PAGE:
Chilly the Snowman

Remember the snowman makedo’s I posted about?  Well, here is a full snowman!  I had all the stuffed white balls sitting on my craft table and my son took three of them, stacked them on top of each other, and said he would like me to make him a snowman.  Why didn’t I think of that?

Chilly the Snowman
Chilly the Snowman

Chilly the Snowman lives in warm weather, and the only thing cold about him is his name.  He wears the scarf to make a fashion statement.

To turn this into a full snowman, I hot glued the head and body segments together.  I hot glued the buttons (really to save time since it dries to so fast), used a strip of flannel for the scarf, and got two twigs from the yard for the arms.  He has some balancing issues, but I found a small wooden ring to use as a stand and now he won’t tip over.

Keep it Thimble!

 

Here Comes Santa Claus!

I had a class with Liberty Rose yesterday and we made this Santa Claus pillow.   The face is embroidered with one strand of floss and a silver floss was used to get the twinkles in his eye.  When the face and other parts were stitched down, a bit of stuffing was added to make him “pop” off the background.  I added the “ho, ho, ho” on the side since he wasn’t quite centered by himself.

Ho ho ho! Santa Claus Pillow

What Christmas projects are you trying to finish up before the holidays?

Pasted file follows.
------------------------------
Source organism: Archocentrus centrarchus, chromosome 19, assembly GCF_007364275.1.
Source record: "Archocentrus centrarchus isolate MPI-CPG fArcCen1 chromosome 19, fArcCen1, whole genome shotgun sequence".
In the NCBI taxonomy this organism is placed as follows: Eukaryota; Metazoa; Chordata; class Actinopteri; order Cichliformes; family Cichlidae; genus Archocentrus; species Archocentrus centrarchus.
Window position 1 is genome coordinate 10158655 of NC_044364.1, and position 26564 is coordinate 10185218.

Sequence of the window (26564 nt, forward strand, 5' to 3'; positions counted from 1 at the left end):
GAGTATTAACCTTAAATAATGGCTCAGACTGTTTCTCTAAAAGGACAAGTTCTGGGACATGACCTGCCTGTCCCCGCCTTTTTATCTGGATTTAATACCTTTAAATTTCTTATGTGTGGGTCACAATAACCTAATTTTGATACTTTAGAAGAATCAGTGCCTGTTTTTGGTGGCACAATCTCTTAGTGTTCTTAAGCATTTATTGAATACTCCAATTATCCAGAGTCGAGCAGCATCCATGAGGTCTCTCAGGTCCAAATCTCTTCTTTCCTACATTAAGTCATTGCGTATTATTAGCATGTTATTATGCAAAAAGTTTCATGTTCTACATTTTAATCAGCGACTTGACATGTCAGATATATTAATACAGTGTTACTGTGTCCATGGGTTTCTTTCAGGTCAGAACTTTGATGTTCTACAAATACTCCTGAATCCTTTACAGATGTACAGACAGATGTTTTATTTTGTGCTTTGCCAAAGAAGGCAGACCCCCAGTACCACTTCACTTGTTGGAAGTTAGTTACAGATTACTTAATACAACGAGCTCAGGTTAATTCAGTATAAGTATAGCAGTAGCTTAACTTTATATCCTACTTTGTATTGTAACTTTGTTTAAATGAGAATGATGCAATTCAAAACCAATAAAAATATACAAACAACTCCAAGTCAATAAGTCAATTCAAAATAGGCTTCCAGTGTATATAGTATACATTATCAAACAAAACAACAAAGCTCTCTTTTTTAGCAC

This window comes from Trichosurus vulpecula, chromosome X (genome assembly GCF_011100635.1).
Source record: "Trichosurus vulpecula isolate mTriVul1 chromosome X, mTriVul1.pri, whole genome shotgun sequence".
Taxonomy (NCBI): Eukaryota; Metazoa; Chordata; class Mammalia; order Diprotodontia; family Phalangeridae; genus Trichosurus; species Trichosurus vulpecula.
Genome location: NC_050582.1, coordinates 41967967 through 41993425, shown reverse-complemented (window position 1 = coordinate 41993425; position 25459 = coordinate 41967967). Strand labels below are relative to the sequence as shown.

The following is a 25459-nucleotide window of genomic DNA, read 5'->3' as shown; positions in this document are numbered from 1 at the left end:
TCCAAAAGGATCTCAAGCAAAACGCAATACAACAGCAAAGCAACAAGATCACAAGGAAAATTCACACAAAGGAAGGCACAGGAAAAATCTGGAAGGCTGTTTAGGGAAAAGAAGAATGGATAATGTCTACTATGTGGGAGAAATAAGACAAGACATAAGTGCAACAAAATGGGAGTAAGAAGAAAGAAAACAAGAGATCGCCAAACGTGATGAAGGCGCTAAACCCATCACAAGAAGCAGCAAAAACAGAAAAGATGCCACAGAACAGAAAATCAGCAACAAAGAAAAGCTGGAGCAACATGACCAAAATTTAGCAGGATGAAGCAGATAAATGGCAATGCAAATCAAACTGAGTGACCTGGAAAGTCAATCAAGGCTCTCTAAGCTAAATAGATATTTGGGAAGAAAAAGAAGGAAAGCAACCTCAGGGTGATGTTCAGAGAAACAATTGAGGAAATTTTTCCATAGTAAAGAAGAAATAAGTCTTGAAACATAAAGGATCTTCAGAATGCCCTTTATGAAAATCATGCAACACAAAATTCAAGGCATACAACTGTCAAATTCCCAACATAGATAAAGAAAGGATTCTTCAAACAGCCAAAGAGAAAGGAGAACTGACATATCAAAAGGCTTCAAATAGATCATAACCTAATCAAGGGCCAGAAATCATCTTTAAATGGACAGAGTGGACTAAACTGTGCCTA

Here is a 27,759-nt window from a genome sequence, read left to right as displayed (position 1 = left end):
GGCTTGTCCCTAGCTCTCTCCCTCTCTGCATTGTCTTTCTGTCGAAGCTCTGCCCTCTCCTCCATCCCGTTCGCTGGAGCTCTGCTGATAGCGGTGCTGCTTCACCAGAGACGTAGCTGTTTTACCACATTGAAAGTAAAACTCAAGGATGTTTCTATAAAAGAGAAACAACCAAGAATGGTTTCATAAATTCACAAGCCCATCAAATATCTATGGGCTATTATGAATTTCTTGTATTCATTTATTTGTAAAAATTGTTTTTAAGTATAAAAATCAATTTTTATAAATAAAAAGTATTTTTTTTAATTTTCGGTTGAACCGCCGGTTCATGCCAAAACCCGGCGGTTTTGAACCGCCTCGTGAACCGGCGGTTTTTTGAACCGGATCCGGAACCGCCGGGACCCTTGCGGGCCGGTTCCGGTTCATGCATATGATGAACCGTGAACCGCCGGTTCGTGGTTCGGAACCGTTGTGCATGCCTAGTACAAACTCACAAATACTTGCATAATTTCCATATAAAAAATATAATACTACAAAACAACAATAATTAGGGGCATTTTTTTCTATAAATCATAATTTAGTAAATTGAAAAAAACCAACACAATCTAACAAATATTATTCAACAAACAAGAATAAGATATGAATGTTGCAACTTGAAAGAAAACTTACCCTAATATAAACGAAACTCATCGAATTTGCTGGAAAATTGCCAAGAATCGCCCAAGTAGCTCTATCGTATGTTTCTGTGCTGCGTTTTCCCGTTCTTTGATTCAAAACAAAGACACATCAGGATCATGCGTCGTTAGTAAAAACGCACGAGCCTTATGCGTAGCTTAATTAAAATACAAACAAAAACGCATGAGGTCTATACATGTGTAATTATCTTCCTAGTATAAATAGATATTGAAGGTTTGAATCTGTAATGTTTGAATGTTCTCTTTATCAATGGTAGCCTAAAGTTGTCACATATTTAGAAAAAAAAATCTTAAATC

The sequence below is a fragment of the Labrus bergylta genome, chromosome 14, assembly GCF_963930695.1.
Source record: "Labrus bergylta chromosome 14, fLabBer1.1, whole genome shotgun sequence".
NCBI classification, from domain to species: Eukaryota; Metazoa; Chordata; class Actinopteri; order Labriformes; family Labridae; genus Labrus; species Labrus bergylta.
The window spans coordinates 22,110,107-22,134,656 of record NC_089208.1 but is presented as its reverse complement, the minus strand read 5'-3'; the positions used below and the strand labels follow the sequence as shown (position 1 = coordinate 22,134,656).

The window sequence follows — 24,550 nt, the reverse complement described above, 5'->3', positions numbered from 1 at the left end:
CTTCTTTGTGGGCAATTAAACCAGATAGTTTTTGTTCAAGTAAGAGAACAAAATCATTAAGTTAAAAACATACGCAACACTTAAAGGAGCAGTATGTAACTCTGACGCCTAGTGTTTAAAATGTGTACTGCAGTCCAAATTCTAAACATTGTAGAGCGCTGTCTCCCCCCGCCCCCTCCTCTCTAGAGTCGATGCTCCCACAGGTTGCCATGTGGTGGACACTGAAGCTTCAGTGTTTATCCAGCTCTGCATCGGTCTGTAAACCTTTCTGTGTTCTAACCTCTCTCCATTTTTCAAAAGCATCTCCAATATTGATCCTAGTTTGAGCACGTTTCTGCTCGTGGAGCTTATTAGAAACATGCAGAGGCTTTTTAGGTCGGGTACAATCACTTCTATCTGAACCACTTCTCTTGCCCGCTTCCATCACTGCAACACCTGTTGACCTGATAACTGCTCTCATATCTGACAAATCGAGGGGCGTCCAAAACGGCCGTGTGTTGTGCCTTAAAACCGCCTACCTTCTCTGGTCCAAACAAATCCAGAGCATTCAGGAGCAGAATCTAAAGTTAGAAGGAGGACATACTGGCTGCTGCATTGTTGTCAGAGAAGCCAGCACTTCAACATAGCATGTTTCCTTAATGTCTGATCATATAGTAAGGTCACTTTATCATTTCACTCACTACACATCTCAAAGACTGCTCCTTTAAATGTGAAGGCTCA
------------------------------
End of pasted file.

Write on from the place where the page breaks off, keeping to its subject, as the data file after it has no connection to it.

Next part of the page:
Keep it thimble!

Christmas Decorations – Elf Hat and Shoes

This is a cute little project of an Elf Hat and Shoes.  The shoe pattern is from Country Whims and the Hat pattern is courtesy of a class with Liberty Rose.  They turned out pretty cute and look great in the hallway, almost like the Elf stopped for a visit and took off his shoes and hat off at the front door.

Elf Hat and Shoes
Elf Hat and Shoes

Keep it Thimble!

Tis the Season – Frosty the Snowman

Now that it’s finally December, I can start posting Christmas things!  I had a crazy idea about posting something everyday in December as a sort of holiday countdown, but the reality of doing that is a different story.

Frosty the Snowman Makedo
Frosty the Snowman Makedos

Last year I planned to make a bunch of these cute little Frosty make-dos; they were all cut out, the heads were sewn, the candlesticks were prepped, but I just didn’t manage to finish them.  This year I completed 12 of them and they are being sold at a local shop.  I think they turned out pretty cute!

My favorite part is the carrot nose that sticks out.  Some of the carrots turned out a bit crooked, which give the face a lot of character.  I made one snow woman because a customer requested both a man and woman.  She has on ear muffs and a different face.  Unfortunately, I didn’t get a picture of her before she went to her new home!

Keep it thimble!

Stuffed Animal: Horned Nerite Snail

Here’s an unusual project I did over the weekend with my son – a stuffed Horned Nerite Snail.  This is a real snail that tends to live in brackish water.

Inspiration for Stuffed Horned Nerite Snail

My son learned about them from a virtual aquarium game he has, and wanted to make one.  Since we had to work with scraps from my stash, our color choices were limited which explained the electric orange color for the shell.

Stuffed Horned Nerite Snail